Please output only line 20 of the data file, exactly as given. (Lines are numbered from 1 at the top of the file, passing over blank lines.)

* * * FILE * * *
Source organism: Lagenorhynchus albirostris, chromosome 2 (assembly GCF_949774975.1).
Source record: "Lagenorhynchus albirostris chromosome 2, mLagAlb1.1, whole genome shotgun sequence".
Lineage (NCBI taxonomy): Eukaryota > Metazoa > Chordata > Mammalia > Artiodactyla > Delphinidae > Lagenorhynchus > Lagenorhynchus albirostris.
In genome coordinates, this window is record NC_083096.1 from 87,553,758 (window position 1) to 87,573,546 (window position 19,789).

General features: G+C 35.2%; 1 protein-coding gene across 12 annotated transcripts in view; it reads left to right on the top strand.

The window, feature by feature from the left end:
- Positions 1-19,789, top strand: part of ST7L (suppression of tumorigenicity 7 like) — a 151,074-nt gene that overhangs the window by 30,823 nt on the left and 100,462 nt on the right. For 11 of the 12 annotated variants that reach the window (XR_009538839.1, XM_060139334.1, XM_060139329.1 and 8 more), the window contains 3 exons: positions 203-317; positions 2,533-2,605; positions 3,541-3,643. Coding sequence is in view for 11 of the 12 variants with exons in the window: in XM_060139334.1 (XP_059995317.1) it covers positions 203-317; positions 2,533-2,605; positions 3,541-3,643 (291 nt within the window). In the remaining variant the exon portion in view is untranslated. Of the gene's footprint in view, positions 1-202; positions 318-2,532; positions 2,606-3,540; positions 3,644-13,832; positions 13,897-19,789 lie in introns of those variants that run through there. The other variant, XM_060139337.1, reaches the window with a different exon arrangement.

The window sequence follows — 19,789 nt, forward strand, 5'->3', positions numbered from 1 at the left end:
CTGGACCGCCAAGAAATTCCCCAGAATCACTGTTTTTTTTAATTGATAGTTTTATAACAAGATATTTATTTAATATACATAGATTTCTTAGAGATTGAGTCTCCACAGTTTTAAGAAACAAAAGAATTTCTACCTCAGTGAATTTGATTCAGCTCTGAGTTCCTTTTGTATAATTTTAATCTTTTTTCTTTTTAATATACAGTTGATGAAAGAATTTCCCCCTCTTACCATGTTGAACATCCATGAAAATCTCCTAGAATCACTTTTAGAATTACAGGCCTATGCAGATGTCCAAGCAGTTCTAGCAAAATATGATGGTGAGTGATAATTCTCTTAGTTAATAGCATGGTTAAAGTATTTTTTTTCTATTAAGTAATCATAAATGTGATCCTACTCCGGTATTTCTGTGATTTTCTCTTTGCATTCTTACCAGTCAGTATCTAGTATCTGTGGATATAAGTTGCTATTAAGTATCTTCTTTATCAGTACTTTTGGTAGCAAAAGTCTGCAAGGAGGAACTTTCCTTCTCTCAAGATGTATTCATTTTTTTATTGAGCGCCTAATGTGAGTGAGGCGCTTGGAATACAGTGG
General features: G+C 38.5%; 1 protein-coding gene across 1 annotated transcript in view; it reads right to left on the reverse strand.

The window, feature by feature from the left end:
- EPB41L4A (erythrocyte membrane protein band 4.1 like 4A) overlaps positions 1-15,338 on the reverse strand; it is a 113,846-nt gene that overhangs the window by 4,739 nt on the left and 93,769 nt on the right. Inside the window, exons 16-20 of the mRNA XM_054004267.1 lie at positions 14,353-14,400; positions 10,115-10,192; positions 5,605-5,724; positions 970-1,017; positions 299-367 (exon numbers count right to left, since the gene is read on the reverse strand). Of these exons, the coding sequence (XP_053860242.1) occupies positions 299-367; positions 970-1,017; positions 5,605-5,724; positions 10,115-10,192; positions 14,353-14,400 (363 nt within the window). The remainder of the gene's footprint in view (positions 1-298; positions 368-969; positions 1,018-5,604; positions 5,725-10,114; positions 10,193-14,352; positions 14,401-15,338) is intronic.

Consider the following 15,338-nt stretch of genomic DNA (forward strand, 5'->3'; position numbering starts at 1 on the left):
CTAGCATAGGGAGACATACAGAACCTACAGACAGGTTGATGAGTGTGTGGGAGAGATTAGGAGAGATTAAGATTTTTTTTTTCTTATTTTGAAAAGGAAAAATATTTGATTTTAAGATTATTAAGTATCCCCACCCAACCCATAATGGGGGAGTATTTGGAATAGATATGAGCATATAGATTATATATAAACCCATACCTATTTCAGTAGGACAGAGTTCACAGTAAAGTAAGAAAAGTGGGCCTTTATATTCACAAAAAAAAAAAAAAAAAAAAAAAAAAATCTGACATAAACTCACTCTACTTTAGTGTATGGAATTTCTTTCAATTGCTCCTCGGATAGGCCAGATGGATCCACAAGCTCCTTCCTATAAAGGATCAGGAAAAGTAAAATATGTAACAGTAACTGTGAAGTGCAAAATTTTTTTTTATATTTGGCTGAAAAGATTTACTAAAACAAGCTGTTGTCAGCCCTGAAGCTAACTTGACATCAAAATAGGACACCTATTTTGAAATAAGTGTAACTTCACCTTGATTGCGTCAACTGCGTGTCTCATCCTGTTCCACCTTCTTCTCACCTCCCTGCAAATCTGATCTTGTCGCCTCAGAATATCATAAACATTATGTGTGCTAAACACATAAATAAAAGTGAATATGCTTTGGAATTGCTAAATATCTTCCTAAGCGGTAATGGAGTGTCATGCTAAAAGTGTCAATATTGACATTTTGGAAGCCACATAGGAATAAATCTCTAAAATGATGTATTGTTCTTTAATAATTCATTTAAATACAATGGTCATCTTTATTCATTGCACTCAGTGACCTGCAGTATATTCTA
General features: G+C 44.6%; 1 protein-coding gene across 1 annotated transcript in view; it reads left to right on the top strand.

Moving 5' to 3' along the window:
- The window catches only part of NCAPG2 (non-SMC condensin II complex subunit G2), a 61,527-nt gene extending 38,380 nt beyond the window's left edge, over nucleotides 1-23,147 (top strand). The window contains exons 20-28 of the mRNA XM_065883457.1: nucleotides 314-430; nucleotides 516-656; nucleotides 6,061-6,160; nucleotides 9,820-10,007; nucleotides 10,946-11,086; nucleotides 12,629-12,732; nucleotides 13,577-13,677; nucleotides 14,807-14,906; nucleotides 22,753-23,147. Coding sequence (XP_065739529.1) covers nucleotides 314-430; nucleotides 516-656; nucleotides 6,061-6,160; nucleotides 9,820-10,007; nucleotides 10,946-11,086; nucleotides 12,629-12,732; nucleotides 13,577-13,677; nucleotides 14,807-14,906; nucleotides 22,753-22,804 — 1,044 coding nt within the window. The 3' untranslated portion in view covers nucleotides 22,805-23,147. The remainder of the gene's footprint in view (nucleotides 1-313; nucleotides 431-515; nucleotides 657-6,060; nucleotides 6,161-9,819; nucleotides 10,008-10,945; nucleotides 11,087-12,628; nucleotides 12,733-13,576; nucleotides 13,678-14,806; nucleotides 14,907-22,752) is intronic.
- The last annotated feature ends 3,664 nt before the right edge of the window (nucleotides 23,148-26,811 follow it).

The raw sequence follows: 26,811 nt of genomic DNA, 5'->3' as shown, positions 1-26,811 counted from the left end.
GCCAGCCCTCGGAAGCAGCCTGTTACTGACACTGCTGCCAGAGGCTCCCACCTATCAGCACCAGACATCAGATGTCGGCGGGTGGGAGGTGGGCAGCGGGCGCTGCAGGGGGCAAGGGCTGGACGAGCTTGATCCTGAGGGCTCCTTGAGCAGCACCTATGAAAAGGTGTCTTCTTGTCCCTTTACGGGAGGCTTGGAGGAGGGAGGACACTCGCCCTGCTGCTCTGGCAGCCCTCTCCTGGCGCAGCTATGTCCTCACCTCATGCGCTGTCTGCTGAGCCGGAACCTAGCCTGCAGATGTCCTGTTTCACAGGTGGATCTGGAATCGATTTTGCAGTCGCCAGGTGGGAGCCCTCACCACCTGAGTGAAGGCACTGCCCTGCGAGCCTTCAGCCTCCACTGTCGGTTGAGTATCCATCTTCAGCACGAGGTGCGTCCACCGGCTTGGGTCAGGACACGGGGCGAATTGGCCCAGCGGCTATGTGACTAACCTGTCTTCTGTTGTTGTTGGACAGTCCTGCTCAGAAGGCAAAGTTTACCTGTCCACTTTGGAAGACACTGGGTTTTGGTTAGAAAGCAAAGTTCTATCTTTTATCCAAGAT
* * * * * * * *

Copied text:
GCCAGCCCTCGGAAGCAGCCTGTTACTGACACTGCTGCCAGAGGCTCCCACCTATCAGCACCAGACATCAGATGTCGGCGGGTGGGAGGTGGGCAGCGGGCGCTGCAGGGGGCAAGGGCTGGACGAGCTTGATCCTGAGGGCTCCTTGAGCAGCACCTATGAAAAGGTGTCTTCTTGTCCCTTTACGGGAGGCTTGGAGGAGGGAGGACACTCGCCCTGCTGCTCTGGCAGCCCTCTCCTGGCGCAGCTATGTCCTCACCTCATGCGCTGTCTGCTGAGCCGGAACCTAGCCTGCAGATGTCCTGTTTCACAGGTGGATCTGGAATCGATTTTGCAGTCGCCAGGTGGGAGCCCTCACCACCTGAGTGAAGGCACTGCCCTGCGAGCCTTCAGCCTCCACTGTCGGTTGAGTATCCATCTTCAGCACGAGGTGCGTCCACCGGCTTGGGTCAGGACACGGGGCGAATTGGCCCAGCGGCTATGTGACTAACCTGTCTTCTGTTGTTGTTGGACAGTCCTGCTCAGAAGGCAAAGTTTACCTGTCCACTTTGGAAGACACTGGGTTTTGGTTAGAAAGCAAAGTTCTATCTTTTATCCAAGAT